History Of Waste Management, Municipal Solid Waste, Agricultural, Mining, And Industrial Waste, Hazardous Waste
Waste management is the handling of discarded materials. Recycling and composting, which transform waste into useful products, are forms of waste management. The management of waste also includes disposal, such as landfilling.
Waste can be almost anything, including food, leaves, newspapers, bottles, construction debris, chemicals from a factory, candy wrappers, disposable diapers, old cars, or radioactive materials. People have always produced waste, but as industry and technology have evolved and the human population has grown, waste management has become increasingly complex.
A primary objective of waste management today is to protect the public and the environment from potentially harmful effects of waste. Some waste materials are normally safe, but can become hazardous if not managed properly. For example, 1 gal (3.75 l) of used motor oil can potentially contaminate one million gallons (3,790,000 l) of drinking water.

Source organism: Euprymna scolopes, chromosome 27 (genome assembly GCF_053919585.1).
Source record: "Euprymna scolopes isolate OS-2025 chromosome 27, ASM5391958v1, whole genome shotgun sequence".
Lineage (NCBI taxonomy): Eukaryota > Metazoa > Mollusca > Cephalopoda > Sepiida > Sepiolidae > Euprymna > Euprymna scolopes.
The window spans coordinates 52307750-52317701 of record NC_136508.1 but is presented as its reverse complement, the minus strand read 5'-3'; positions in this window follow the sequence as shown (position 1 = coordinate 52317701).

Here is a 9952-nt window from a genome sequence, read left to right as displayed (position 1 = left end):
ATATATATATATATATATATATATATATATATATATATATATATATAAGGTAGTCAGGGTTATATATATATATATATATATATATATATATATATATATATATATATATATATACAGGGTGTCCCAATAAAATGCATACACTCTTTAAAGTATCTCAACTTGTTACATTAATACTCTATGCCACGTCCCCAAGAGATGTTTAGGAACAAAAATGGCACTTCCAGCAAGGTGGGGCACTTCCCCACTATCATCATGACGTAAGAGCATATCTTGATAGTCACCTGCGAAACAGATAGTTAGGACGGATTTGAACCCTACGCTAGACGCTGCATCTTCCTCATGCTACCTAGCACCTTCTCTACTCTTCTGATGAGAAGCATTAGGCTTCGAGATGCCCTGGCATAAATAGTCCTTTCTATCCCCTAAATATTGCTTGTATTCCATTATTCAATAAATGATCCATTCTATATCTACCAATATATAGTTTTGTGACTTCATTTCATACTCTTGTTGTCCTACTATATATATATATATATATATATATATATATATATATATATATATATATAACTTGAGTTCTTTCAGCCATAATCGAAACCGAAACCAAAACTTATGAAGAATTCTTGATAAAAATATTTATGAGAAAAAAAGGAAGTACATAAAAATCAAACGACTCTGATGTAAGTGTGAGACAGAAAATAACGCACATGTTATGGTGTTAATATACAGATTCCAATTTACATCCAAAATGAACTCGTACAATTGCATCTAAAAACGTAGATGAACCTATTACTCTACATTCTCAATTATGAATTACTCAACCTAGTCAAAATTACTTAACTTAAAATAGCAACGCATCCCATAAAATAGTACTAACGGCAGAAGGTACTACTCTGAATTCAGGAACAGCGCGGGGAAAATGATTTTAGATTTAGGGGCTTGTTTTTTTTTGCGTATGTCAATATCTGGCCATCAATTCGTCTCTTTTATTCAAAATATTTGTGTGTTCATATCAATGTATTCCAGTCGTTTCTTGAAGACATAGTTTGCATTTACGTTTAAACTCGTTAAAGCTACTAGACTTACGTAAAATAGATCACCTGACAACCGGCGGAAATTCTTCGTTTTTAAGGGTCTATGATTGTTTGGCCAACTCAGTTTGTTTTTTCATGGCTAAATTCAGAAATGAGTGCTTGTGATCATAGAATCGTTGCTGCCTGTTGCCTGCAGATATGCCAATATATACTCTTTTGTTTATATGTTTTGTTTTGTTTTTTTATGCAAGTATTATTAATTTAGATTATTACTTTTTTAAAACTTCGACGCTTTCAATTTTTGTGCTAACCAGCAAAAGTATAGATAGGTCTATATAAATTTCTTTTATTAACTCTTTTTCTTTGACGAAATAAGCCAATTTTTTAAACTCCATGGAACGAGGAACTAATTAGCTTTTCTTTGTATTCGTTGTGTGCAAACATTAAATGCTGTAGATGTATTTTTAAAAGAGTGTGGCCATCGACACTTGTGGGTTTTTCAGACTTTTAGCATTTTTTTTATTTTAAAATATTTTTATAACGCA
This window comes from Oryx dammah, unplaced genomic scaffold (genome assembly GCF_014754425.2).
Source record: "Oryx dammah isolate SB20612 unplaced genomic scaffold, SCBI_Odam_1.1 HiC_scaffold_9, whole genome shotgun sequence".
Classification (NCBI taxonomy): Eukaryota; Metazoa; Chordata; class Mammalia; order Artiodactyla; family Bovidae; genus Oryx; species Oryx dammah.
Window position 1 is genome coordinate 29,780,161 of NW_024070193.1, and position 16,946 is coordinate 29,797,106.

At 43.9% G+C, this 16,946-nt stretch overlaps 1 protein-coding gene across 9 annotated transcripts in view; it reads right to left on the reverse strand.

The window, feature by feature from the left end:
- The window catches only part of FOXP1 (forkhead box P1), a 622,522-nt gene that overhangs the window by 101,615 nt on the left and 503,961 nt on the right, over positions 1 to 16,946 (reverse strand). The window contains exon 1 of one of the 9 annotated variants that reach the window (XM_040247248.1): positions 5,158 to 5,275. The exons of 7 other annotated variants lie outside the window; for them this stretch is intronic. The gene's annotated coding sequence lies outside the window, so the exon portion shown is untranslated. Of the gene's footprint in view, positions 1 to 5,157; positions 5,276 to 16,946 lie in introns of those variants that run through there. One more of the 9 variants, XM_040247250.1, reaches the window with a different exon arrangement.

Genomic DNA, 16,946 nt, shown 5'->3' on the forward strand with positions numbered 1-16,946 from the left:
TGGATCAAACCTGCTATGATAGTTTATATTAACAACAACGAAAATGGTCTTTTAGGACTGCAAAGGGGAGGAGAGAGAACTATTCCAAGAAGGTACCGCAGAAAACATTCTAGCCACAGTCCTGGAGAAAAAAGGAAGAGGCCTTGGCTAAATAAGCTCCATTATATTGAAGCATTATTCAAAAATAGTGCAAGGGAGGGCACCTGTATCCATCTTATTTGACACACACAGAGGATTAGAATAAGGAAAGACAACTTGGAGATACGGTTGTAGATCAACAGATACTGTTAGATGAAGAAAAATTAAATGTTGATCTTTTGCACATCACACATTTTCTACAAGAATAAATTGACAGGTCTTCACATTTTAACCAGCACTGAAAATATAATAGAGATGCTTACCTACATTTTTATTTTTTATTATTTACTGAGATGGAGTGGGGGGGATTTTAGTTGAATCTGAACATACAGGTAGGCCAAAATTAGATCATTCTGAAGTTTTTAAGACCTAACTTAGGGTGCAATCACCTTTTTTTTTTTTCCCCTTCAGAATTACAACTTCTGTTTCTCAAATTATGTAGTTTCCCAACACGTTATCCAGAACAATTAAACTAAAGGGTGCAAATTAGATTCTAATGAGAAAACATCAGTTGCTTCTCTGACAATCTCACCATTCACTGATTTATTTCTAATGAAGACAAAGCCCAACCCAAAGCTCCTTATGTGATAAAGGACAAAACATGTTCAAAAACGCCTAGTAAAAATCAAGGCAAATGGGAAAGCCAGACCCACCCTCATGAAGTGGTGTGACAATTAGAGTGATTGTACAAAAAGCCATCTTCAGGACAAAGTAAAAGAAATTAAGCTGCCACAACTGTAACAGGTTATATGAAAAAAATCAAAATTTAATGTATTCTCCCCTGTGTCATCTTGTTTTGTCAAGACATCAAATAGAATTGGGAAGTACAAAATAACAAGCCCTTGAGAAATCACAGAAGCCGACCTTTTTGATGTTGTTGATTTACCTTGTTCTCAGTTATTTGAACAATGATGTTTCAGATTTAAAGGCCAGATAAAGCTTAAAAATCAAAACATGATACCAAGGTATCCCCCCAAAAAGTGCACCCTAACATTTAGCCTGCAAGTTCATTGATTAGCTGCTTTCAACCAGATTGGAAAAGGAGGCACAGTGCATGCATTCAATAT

Every individual, business or organization must make decisions and take some responsibility regarding the management of their waste. On a larger scale, government agencies at the local, state, and federal levels enact and enforce regulations governing waste management. These agencies also educate the public about proper waste management. In addition, local government agencies may provide disposal or recycling services, or they may hire or authorize private companies to perform those functions.
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- Waste Management - History Of Waste Management
- Waste Management - Municipal Solid Waste
- Waste Management - Agricultural, Mining, And Industrial Waste
- Waste Management - Hazardous Waste
- Waste Management - Modern Practices
- Waste Management - Waste Prevention
- Waste Management - Recycling And Composting
- Waste Management - New Developments In Disposal
- Waste Management - Trends For The Twenty-first Century
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